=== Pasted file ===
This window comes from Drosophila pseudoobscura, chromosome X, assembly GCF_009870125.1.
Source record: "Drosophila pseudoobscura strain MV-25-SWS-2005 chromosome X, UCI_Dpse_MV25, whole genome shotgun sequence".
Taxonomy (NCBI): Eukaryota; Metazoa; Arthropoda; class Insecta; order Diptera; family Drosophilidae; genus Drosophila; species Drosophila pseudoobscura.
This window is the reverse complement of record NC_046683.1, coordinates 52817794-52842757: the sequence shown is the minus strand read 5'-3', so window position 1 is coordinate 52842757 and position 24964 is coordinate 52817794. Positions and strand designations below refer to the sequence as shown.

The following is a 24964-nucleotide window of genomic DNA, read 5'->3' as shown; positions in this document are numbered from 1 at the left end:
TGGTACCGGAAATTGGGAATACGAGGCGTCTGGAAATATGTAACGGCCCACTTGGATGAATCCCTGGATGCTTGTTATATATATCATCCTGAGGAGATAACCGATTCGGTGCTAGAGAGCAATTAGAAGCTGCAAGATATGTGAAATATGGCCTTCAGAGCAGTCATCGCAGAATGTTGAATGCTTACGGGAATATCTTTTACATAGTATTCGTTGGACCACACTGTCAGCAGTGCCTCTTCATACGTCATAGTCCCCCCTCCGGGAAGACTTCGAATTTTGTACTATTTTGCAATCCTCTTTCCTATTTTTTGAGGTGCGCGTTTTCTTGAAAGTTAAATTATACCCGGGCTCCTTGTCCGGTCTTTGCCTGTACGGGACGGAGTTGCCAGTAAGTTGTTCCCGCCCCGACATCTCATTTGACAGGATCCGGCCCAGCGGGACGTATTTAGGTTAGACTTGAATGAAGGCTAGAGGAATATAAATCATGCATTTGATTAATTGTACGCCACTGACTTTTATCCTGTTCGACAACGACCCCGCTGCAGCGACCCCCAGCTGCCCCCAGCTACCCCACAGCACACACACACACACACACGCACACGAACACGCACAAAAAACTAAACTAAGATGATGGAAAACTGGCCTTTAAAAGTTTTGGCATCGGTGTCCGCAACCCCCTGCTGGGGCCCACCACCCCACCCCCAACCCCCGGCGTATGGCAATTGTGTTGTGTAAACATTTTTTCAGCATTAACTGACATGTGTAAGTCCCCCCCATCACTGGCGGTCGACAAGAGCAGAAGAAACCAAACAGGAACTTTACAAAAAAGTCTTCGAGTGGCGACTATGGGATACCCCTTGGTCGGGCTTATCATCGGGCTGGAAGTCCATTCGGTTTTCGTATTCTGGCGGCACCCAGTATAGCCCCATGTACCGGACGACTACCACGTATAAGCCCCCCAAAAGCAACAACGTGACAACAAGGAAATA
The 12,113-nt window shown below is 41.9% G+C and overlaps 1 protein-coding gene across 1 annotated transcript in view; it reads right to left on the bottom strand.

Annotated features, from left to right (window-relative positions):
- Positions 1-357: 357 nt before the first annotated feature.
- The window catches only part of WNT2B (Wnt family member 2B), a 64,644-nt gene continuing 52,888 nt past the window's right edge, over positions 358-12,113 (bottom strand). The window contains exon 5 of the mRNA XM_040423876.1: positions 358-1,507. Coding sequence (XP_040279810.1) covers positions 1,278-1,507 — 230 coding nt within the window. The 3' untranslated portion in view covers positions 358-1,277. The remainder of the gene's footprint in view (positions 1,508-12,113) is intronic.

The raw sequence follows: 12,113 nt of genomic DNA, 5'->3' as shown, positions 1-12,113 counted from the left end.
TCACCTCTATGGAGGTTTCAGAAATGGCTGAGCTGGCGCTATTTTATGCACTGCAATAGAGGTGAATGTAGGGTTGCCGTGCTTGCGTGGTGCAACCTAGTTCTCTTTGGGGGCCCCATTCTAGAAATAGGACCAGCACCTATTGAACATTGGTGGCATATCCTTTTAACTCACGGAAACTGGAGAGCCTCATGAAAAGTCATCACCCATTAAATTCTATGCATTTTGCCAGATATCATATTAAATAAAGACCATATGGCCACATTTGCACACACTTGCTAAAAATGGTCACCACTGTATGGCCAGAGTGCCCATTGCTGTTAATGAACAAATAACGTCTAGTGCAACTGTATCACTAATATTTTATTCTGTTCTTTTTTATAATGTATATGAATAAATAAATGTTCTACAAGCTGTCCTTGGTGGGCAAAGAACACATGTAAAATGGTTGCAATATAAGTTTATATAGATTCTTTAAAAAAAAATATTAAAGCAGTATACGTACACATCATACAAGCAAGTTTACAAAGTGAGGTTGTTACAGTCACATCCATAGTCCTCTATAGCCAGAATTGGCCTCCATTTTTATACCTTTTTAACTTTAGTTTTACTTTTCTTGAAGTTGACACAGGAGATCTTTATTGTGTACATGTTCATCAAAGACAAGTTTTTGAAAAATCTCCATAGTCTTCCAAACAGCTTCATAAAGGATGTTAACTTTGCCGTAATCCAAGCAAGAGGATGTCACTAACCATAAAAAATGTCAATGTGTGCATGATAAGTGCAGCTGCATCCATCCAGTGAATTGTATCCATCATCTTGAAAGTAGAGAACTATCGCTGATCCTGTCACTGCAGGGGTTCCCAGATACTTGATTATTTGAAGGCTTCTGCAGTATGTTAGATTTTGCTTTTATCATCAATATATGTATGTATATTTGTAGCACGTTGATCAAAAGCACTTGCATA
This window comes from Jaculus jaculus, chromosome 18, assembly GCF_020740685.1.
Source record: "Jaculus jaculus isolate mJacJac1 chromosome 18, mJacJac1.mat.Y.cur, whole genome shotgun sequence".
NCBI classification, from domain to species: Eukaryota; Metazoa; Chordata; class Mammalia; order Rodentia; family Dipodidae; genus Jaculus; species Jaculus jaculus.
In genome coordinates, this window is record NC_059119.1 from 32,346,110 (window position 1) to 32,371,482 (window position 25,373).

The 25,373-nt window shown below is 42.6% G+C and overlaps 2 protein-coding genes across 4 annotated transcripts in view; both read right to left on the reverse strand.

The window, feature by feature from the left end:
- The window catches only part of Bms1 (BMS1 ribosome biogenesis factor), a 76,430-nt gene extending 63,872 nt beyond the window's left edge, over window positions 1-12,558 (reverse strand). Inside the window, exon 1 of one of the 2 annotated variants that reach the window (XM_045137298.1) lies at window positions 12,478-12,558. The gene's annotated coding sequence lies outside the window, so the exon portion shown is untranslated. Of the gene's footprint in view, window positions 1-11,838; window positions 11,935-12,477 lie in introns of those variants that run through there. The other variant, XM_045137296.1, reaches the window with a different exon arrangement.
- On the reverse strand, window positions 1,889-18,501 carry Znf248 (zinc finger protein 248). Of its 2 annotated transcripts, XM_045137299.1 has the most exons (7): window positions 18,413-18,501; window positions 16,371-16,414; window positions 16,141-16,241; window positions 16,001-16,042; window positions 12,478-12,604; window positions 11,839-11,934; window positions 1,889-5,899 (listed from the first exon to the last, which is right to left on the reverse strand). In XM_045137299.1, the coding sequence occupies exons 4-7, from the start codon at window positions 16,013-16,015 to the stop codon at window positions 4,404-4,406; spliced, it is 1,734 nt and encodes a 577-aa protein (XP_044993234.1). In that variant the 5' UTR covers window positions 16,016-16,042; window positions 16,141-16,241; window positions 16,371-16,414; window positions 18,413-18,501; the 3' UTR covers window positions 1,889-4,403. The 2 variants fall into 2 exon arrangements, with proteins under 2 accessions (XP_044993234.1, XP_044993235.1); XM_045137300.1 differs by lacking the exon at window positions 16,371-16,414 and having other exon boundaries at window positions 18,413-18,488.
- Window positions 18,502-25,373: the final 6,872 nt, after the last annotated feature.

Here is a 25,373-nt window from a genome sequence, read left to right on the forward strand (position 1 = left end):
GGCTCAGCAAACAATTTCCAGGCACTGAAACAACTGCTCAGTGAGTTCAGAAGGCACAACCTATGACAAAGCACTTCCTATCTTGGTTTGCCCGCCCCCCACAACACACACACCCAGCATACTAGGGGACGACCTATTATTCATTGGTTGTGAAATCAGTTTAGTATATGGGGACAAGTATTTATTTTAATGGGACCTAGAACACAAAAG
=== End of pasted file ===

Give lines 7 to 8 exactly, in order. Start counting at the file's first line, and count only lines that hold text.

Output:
The 12,113-nt window shown below is 41.9% G+C and overlaps 1 protein-coding gene across 1 annotated transcript in view; it reads right to left on the bottom strand.

Annotated features, from left to right (window-relative positions):